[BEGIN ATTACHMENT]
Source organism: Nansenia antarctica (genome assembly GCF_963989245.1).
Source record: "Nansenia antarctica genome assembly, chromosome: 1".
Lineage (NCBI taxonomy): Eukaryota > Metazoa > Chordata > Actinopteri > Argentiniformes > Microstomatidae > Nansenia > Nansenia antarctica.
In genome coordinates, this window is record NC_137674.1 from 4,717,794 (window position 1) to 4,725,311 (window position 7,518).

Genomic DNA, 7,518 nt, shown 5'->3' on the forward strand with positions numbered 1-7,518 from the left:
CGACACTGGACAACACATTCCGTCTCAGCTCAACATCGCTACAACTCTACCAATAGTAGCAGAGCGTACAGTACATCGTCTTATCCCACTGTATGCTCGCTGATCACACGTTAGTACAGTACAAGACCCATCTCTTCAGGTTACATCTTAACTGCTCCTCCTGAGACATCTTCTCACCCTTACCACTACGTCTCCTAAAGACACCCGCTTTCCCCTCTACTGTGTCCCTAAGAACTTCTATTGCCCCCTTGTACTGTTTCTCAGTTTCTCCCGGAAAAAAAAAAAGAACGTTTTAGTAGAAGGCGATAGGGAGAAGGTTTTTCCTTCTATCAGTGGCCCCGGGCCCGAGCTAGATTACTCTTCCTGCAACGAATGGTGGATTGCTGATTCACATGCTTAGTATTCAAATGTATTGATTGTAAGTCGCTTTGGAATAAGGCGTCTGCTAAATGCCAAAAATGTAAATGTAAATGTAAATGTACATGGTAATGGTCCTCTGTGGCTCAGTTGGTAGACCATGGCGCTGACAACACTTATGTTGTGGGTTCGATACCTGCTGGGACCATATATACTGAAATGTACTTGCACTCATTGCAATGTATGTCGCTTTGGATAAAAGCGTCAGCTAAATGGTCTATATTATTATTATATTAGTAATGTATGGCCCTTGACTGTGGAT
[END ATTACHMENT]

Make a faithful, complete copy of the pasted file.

Source organism: Nansenia antarctica (genome assembly GCF_963989245.1).
Source record: "Nansenia antarctica genome assembly, chromosome: 1".
Lineage (NCBI taxonomy): Eukaryota > Metazoa > Chordata > Actinopteri > Argentiniformes > Microstomatidae > Nansenia > Nansenia antarctica.
In genome coordinates, this window is record NC_137674.1 from 4,717,794 (window position 1) to 4,725,311 (window position 7,518).

Genomic DNA, 7,518 nt, shown 5'->3' on the forward strand with positions numbered 1-7,518 from the left:
CGACACTGGACAACACATTCCGTCTCAGCTCAACATCGCTACAACTCTACCAATAGTAGCAGAGCGTACAGTACATCGTCTTATCCCACTGTATGCTCGCTGATCACACGTTAGTACAGTACAAGACCCATCTCTTCAGGTTACATCTTAACTGCTCCTCCTGAGACATCTTCTCACCCTTACCACTACGTCTCCTAAAGACACCCGCTTTCCCCTCTACTGTGTCCCTAAGAACTTCTATTGCCCCCTTGTACTGTTTCTCAGTTTCTCCCGGAAAAAAAAAAAGAACGTTTTAGTAGAAGGCGATAGGGAGAAGGTTTTTCCTTCTATCAGTGGCCCCGGGCCCGAGCTAGATTACTCTTCCTGCAACGAATGGTGGATTGCTGATTCACATGCTTAGTATTCAAATGTATTGATTGTAAGTCGCTTTGGAATAAGGCGTCTGCTAAATGCCAAAAATGTAAATGTAAATGTAAATGTACATGGTAATGGTCCTCTGTGGCTCAGTTGGTAGACCATGGCGCTGACAACACTTATGTTGTGGGTTCGATACCTGCTGGGACCATATATACTGAAATGTACTTGCACTCATTGCAATGTATGTCGCTTTGGATAAAAGCGTCAGCTAAATGGTCTATATTATTATTATATTAGTAATGTATGGCCCTTGACTGTGGAT